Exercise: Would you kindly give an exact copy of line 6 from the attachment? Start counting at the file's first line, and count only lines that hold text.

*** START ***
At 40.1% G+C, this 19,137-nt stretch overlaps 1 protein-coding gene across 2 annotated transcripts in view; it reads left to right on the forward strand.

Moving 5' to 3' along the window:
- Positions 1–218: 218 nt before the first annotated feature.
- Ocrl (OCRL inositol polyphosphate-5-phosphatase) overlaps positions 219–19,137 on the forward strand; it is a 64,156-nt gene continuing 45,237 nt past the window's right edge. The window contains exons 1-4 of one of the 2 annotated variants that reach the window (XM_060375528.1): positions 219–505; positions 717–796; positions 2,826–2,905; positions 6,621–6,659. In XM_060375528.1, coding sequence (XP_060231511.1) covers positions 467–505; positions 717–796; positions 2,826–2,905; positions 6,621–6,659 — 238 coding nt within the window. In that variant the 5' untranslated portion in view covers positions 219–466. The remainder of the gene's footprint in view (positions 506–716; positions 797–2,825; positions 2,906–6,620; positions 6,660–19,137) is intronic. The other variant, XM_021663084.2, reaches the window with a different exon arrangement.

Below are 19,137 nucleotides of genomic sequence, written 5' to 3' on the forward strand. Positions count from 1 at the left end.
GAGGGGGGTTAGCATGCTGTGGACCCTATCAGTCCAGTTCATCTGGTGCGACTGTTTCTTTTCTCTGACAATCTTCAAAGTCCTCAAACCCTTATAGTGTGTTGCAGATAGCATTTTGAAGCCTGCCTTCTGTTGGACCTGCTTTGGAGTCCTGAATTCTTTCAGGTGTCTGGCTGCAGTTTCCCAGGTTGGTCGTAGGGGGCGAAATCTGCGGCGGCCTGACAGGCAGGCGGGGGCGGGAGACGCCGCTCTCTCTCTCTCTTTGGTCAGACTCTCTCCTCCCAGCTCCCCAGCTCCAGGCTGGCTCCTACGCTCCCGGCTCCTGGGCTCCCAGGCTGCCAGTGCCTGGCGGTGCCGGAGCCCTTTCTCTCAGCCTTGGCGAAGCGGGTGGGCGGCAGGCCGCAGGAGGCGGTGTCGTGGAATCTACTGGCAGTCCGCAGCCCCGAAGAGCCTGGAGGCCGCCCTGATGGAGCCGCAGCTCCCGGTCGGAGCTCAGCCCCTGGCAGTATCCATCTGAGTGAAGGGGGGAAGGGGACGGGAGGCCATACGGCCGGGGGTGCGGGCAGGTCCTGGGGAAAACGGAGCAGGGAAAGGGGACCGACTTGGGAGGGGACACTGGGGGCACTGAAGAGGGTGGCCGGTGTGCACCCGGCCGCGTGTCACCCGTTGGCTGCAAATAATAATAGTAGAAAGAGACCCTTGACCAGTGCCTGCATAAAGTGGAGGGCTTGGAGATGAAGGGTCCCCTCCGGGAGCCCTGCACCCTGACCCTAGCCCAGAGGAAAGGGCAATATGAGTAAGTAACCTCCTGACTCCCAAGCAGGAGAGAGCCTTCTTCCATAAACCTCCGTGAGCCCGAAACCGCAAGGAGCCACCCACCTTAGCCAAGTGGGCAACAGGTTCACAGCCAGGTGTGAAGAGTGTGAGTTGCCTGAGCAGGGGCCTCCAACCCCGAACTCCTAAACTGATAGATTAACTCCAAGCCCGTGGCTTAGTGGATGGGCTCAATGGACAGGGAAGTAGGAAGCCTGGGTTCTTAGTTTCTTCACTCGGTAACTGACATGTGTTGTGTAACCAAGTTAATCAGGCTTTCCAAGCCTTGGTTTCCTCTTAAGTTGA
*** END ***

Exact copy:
GAGGGGGGTTAGCATGCTGTGGACCCTATCAGTCCAGTTCATCTGGTGCGACTGTTTCTTTTCTCTGACAATCTTCAAAGTCCTCAAACCCTTATAGTGTGTTGCAGATAGCATTTTGAAGCCTGCCTTCTGTTGGACCTGCTTTGGAGTCCTGAATTCTTTCAGGTGTCTGGCTGCAGTTTCCCAGGTTGGTCGTAGGGGGCGAAATCTGCGGCGGCCTGACAGGCAGGCGGGGGCGGGAGACGCCGCTCTCTCTCTCTCTTTGGTCAGACTCTCTCCTCCCAGCTCCCCAGCTCCAGGCTGGCTCCTACGCTCCCGGCTCCTGGGCTCCCAGGCTGCCAGTGCCTGGCGGTGCCGGAGCCCTTTCTCTCAGCCTTGGCGAAGCGGGTGGGCGGCAGGCCGCAGGAGGCGGTGTCGTGGAATCTACTGGCAGTCCGCAGCCCCGAAGAGCCTGGAGGCCGCCCTGATGGAGCCGCAGCTCCCGGTCGGAGCTCAGCCCCTGGCAGTATCCATCTGAGTGAAGGGGGGAAGGGGACGGGAGGCCATACGGCCGGGGGTGCGGGCAGGTCCTGGGGAAAACGGAGCAGGGAAAGGGGACCGACTTGGGAGGGGACACTGGGGGCACTGAAGAGGGTGGCCGGTGTGCACCCGGCCGCGTGTCACCCGTTGGCTGCAAATAATAATAGTAGAAAGAGACCCTTGACCAGTGCCTGCATAAAGTGGAGGGCTTGGAGATGAAGGGTCCCCTCCGGGAGCCCTGCACCCTGACCCTAGCCCAGAGGAAAGGGCAATATGAGTAAGTAACCTCCTGACTCCCAAGCAGGAGAGAGCCTTCTTCCATAAACCTCCGTGAGCCCGAAACCGCAAGGAGCCACCCACCTTAGCCAAGTGGGCAACAGGTTCACAGCCAGGTGTGAAGAGTGTGAGTTGCCTGAGCAGGGGCCTCCAACCCCGAACTCCTAAACTGATAGATTAACTCCAAGCCCGTGGCTTAGTGGATGGGCTCAATGGACAGGGAAGTAGGAAGCCTGGGTTCTTAGTTTCTTCACTCGGTAACTGACATGTGTTGTGTAACCAAGTTAATCAGGCTTTCCAAGCCTTGGTTTCCTCTTAAGTTGA